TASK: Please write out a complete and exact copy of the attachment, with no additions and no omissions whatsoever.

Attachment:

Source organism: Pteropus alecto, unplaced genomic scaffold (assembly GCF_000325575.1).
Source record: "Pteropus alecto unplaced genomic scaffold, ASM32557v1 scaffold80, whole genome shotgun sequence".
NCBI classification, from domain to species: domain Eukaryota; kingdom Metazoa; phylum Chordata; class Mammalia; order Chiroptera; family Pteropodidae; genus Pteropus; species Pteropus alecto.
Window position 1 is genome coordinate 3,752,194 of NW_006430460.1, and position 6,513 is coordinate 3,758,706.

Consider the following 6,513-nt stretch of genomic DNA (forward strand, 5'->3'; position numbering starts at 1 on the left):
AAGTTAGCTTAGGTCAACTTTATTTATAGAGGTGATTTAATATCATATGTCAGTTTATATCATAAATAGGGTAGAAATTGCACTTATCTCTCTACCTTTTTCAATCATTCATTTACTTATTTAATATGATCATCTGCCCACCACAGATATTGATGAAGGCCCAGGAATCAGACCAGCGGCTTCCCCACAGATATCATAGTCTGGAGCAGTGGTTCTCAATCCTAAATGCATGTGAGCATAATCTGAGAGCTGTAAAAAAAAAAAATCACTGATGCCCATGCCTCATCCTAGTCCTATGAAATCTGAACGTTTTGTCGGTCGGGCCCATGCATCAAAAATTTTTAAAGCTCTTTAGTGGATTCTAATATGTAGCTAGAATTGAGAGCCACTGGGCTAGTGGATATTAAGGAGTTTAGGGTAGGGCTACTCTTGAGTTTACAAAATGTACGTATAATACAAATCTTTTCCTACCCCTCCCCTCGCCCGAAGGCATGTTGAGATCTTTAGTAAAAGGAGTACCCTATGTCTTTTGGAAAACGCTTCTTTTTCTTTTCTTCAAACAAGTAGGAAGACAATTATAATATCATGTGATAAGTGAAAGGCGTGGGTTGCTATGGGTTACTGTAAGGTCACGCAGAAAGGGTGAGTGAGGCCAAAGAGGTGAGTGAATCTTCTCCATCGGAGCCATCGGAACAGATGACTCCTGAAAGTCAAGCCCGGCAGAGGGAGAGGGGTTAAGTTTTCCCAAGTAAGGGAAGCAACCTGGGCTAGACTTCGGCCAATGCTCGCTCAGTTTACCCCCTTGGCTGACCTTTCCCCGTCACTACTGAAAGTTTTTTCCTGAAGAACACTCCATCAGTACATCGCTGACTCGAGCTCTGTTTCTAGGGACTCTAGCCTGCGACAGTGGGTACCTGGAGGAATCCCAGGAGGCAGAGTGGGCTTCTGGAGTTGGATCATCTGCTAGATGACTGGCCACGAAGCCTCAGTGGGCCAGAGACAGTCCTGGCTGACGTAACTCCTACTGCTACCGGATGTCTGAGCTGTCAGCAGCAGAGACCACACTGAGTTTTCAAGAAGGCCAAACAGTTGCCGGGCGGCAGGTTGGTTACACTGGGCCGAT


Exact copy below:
Source organism: Pteropus alecto, unplaced genomic scaffold (assembly GCF_000325575.1).
Source record: "Pteropus alecto unplaced genomic scaffold, ASM32557v1 scaffold80, whole genome shotgun sequence".
NCBI classification, from domain to species: domain Eukaryota; kingdom Metazoa; phylum Chordata; class Mammalia; order Chiroptera; family Pteropodidae; genus Pteropus; species Pteropus alecto.
Window position 1 is genome coordinate 3,752,194 of NW_006430460.1, and position 6,513 is coordinate 3,758,706.

Consider the following 6,513-nt stretch of genomic DNA (forward strand, 5'->3'; position numbering starts at 1 on the left):
AAGTTAGCTTAGGTCAACTTTATTTATAGAGGTGATTTAATATCATATGTCAGTTTATATCATAAATAGGGTAGAAATTGCACTTATCTCTCTACCTTTTTCAATCATTCATTTACTTATTTAATATGATCATCTGCCCACCACAGATATTGATGAAGGCCCAGGAATCAGACCAGCGGCTTCCCCACAGATATCATAGTCTGGAGCAGTGGTTCTCAATCCTAAATGCATGTGAGCATAATCTGAGAGCTGTAAAAAAAAAAAATCACTGATGCCCATGCCTCATCCTAGTCCTATGAAATCTGAACGTTTTGTCGGTCGGGCCCATGCATCAAAAATTTTTAAAGCTCTTTAGTGGATTCTAATATGTAGCTAGAATTGAGAGCCACTGGGCTAGTGGATATTAAGGAGTTTAGGGTAGGGCTACTCTTGAGTTTACAAAATGTACGTATAATACAAATCTTTTCCTACCCCTCCCCTCGCCCGAAGGCATGTTGAGATCTTTAGTAAAAGGAGTACCCTATGTCTTTTGGAAAACGCTTCTTTTTCTTTTCTTCAAACAAGTAGGAAGACAATTATAATATCATGTGATAAGTGAAAGGCGTGGGTTGCTATGGGTTACTGTAAGGTCACGCAGAAAGGGTGAGTGAGGCCAAAGAGGTGAGTGAATCTTCTCCATCGGAGCCATCGGAACAGATGACTCCTGAAAGTCAAGCCCGGCAGAGGGAGAGGGGTTAAGTTTTCCCAAGTAAGGGAAGCAACCTGGGCTAGACTTCGGCCAATGCTCGCTCAGTTTACCCCCTTGGCTGACCTTTCCCCGTCACTACTGAAAGTTTTTTCCTGAAGAACACTCCATCAGTACATCGCTGACTCGAGCTCTGTTTCTAGGGACTCTAGCCTGCGACAGTGGGTACCTGGAGGAATCCCAGGAGGCAGAGTGGGCTTCTGGAGTTGGATCATCTGCTAGATGACTGGCCACGAAGCCTCAGTGGGCCAGAGACAGTCCTGGCTGACGTAACTCCTACTGCTACCGGATGTCTGAGCTGTCAGCAGCAGAGACCACACTGAGTTTTCAAGAAGGCCAAACAGTTGCCGGGCGGCAGGTTGGTTACACTGGGCCGAT